HPV immunization policies

Opportunities to increase HPV vaccination

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While there have been advancements in HPV vaccination, there are potential policy changes that could help improve immunization rates. Specific actions to address these areas are key components of the Action Plan for the Elimination of Cervical Cancer in Canada, 2020-2030.


  • To increase uptake of HPV vaccine, it is imperative that the vaccine is available to those who did not have access to school-based programs or who did not receive the vaccination due to a lack of parent/guardian consent.
  • It is also important for those who are not eligible for or do not have access to a catch-up program.
  • To increase uptake, vaccines should be publicly funded for people living in Canada.


  • Consideration also needs to be given to the experience of the recipient. Little is known about how the delivery of the vaccination impacts uptake and, perhaps more importantly, willingness of children to receive subsequent doses of the vaccine.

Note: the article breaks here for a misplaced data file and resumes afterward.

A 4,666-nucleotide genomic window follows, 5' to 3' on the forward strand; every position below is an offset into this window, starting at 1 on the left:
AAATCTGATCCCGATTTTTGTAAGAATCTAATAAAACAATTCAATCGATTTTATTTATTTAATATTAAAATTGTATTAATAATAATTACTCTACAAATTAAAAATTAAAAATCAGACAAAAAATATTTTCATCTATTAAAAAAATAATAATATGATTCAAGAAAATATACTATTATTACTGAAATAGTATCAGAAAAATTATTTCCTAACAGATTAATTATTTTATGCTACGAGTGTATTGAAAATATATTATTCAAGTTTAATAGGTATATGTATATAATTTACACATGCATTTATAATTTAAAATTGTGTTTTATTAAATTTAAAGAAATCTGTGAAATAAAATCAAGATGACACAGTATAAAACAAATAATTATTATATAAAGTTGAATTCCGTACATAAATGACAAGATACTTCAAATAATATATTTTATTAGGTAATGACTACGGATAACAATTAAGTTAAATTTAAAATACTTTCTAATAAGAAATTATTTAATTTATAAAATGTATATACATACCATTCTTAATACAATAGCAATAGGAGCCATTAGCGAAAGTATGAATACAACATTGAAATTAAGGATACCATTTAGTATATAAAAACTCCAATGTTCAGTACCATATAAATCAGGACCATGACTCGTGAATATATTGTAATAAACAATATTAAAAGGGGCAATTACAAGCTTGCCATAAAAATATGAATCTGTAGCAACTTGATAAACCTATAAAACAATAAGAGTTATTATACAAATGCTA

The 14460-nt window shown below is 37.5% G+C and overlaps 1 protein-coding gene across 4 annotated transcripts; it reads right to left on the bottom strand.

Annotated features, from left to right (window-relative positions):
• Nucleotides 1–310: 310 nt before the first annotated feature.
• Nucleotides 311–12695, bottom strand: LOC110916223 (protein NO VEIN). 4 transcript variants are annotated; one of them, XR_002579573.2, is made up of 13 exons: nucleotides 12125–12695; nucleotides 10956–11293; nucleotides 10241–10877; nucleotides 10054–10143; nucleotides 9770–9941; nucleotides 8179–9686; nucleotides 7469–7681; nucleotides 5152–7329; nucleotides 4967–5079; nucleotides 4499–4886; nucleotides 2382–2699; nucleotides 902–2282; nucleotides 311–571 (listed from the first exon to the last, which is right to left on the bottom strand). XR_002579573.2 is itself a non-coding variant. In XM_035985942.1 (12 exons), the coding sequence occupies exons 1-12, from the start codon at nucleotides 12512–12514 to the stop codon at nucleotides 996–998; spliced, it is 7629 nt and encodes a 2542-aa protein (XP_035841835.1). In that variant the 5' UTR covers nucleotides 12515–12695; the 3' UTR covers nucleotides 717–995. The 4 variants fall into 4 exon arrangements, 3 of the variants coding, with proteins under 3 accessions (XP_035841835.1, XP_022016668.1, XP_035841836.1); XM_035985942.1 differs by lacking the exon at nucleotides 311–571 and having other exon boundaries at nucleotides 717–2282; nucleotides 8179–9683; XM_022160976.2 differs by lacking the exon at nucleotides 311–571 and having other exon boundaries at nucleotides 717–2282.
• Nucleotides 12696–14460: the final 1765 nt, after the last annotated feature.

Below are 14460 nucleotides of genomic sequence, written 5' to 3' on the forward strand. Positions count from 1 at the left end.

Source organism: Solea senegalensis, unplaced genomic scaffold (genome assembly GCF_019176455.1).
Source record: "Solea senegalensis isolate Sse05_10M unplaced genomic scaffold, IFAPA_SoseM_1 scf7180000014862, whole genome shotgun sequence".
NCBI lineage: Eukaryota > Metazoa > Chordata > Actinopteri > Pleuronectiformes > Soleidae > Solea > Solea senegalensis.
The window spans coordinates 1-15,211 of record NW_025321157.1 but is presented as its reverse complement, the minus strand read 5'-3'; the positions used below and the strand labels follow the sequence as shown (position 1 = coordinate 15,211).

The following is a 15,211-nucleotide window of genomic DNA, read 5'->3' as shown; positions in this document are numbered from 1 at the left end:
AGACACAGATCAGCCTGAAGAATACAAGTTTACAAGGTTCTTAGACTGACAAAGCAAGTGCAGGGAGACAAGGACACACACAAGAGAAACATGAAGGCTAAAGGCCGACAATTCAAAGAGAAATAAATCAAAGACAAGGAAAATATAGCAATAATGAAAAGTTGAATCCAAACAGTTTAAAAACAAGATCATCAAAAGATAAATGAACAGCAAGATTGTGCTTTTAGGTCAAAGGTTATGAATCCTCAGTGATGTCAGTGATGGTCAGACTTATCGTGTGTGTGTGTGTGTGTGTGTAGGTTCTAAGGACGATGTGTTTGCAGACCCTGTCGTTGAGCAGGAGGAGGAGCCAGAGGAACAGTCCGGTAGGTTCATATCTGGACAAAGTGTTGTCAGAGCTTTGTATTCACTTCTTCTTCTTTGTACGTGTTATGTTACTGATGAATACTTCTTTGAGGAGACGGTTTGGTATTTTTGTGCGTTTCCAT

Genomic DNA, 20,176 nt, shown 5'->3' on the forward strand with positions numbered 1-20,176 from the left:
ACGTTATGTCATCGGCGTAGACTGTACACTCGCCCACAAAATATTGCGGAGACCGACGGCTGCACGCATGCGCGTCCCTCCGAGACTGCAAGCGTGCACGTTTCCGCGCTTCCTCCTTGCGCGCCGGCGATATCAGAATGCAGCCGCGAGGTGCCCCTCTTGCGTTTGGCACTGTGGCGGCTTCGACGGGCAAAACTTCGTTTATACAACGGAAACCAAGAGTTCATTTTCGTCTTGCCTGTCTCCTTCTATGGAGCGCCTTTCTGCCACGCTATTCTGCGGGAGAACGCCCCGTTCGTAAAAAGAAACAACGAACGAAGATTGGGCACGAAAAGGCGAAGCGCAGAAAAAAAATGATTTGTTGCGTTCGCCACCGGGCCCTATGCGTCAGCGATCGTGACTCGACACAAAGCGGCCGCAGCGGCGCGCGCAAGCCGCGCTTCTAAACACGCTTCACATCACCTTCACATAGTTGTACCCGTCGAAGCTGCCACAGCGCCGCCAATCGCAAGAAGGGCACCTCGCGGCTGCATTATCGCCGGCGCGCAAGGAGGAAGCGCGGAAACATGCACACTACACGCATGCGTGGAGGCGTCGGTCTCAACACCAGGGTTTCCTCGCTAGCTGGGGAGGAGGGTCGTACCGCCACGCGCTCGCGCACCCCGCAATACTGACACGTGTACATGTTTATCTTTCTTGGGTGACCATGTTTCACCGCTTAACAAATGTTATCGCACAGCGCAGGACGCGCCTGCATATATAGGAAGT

• Creating positive immunization experiences for children is important to increase vaccination uptake rates. Immunization should be conducted in comfortable, private, and culturally appropriate spaces.
  • The attitudes of nurses and teachers are also prominent factors that contribute to a child’s vaccination experience. Some studies suggest additional training to be beneficial allow nurses to address students’ needs during the immunization process.
  • CARD (C-Comfort, A-Ask, R-Relax, D-Distract) is an evidence-based framework for delivering vaccinations. CARD is also an educational tool for health care providers and patients. CARD has been shown to improve the safety of vaccination administration by reducing immunization stress-related responses (including fear, pain, dizziness and fainting) and to improve the vaccination experiences of patients and providers.  For more information, see: www.cardsystem.ca